The big Brexit row over whether the UK will be able to continue exporting food to the EU unhindered after the transition period appears to be over.

HuffPost UK understands that Michel Barnier told UK negotiators last week that it would have no issue getting the so-called “third country listing” that gives it the right to automatically export food to the EU after the transition ends on December 31.

Earlier on Wednesday, senior cabinet minister Michael Gove also confirmed there had been “progress” on the issue.

The topic was the subject of an extraordinary Twitter spat between Barnier and his opposite number, Lord David Frost, earlier this month.

It came after Barnier demanded “more clarity” from the UK about its biosecurity controls if it wants to get the automatic right to export animal products into the EU when the transition ends and Britain stops following Brussels’ rules.

The EU’s reluctance to grant a listing sparked fears in No.10 that mainland Britain could be blocked from sending animal products to Northern Ireland – because the province will follow EU rules in this area to maintain an invisible border with the Republic, under the terms of the withdrawal agreement negotiated by Boris Johnson.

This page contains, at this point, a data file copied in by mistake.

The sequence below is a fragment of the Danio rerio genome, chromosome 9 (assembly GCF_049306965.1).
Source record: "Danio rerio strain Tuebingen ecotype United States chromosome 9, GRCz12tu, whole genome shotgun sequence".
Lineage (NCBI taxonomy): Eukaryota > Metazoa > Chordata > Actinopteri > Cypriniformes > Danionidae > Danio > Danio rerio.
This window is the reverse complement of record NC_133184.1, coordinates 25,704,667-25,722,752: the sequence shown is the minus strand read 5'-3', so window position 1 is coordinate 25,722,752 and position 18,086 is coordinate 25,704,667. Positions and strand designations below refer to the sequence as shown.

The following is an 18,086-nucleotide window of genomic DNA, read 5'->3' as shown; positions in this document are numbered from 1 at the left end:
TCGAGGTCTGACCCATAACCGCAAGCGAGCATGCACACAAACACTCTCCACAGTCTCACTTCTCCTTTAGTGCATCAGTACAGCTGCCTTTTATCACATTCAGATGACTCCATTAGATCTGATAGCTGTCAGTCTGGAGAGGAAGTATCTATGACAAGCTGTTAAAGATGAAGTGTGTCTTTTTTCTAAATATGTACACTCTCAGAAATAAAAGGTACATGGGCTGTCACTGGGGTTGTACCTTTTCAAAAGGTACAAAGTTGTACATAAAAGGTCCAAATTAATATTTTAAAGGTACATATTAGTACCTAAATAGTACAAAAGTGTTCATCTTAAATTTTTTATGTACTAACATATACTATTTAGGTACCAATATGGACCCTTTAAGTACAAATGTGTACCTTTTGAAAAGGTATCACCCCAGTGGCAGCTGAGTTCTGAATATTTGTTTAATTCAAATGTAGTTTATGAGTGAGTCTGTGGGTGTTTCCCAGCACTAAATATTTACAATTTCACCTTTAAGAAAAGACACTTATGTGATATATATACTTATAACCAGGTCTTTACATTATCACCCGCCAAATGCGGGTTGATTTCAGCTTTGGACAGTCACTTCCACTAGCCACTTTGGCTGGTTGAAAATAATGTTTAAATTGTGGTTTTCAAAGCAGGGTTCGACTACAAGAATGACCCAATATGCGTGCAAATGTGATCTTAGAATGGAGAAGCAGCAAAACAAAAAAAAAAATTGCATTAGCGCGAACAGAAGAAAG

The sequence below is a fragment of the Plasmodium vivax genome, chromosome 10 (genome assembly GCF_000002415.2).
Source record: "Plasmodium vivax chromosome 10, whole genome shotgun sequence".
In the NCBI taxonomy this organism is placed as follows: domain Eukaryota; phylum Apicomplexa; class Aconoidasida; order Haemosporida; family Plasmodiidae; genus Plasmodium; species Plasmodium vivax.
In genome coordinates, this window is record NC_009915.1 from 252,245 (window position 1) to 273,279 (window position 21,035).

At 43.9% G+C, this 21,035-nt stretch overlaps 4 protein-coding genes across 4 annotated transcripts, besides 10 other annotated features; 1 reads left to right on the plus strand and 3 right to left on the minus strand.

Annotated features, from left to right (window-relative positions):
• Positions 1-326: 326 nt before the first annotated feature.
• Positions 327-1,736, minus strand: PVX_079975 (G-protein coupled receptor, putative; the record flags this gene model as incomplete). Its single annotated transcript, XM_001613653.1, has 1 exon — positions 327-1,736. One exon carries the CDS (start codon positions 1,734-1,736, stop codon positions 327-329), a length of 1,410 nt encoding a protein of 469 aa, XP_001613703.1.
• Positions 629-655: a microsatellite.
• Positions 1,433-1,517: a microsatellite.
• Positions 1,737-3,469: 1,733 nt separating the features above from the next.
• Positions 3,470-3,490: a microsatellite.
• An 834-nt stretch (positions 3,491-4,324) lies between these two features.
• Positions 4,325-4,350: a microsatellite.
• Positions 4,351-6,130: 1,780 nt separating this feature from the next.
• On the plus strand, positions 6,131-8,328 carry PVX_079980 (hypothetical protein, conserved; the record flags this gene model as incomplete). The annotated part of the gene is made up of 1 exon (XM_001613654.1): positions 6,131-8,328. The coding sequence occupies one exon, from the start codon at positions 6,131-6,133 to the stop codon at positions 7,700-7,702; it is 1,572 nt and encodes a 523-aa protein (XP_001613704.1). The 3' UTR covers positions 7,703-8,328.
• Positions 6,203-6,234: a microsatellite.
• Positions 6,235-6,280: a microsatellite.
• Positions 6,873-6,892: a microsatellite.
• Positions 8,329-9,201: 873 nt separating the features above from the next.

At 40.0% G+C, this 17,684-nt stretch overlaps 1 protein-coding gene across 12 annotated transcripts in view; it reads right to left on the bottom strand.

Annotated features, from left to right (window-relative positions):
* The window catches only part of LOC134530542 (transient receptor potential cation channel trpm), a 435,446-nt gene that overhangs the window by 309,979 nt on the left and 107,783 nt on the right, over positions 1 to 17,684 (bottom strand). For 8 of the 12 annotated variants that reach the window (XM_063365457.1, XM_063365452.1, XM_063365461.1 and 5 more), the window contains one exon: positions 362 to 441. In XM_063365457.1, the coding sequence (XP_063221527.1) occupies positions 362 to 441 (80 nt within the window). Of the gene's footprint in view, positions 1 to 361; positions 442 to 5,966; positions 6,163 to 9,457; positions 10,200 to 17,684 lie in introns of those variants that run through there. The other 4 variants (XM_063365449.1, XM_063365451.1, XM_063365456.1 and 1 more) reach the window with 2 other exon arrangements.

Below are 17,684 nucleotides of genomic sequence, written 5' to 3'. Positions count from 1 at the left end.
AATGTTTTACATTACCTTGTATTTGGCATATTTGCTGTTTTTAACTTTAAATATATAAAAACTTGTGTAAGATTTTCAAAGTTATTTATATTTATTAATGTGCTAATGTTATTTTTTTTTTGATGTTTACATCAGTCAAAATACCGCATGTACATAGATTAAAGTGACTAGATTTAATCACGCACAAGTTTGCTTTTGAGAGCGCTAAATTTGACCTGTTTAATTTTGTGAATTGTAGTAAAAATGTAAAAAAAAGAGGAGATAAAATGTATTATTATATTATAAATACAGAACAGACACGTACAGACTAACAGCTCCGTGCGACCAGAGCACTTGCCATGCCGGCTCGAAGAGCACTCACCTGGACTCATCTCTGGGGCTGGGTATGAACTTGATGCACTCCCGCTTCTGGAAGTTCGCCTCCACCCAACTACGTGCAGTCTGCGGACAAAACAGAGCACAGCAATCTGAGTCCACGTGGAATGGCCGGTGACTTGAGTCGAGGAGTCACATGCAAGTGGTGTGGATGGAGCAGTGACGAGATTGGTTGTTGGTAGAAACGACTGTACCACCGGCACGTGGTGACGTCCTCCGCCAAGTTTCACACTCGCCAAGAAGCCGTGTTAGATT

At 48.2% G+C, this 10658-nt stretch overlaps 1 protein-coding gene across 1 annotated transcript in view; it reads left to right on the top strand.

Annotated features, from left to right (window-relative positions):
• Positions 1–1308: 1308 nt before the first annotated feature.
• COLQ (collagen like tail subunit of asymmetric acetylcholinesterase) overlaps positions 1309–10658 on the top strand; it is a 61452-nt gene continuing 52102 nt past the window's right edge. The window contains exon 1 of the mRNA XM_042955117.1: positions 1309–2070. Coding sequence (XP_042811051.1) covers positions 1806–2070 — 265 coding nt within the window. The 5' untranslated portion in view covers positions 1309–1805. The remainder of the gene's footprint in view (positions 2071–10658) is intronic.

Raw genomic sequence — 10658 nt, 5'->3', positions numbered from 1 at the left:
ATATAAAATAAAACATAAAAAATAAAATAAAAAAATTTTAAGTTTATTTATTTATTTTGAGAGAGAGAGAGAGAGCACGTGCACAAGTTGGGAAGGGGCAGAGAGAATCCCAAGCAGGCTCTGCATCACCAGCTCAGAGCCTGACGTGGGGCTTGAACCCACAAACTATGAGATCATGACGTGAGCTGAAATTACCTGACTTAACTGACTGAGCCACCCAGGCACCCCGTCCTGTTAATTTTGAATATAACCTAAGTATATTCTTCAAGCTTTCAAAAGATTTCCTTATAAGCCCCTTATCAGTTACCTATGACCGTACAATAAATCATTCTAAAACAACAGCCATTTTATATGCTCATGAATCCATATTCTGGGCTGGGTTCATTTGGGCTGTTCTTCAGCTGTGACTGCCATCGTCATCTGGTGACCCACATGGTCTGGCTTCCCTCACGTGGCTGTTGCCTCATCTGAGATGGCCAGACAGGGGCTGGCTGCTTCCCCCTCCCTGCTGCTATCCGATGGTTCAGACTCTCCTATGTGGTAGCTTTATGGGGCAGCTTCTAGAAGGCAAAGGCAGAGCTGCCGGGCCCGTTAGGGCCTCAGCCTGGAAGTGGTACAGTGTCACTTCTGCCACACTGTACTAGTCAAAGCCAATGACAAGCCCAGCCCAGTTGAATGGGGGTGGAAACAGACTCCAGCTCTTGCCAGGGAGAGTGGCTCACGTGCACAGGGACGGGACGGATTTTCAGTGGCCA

The prime minister had accused the EU of attempting to impose a food “blockade” against Northern Ireland, as the row over the law-breaking Internal Market Bill raged last week.

Brussels insisted it was “not threatening food supply to Northern Ireland” and some EU figures felt the UK had manufactured a row on the issue.

HuffPost UK also understands the EU is waiting to legislation on standards promised by the UK in October before granting the listing.

But UK negotiators feel the EU was refusing to even begin the process of third-country listing as a way to get leverage in talks on a long-term trade deal.

Now, Barnier has agreed to begin the process towards third-country listing for the UK.

A Whitehall source told HuffPost UK: “It’s welcome that the EU have come to their senses and backed down on their threats which would have amounted to a blockade on British food. 

“Withholding listing for the UK would have been an extraordinary step when they allow exports from dozens of countries around the world. 

“It shows that the EU’s threats didn’t stem from a genuine policy concern, but were simply a politicisation of the process.”

A UK government spokesperson said: “The EU has now said to us that normal processes will be followed on third country listings.

“So there are no obstacles to listing our food and agricultural products as our food standards rules will be exactly the same as the EU’s.

“Any changes would be notified to them in the usual way with plenty of lead-time, exactly as with dozens of other countries listed by the EU.”

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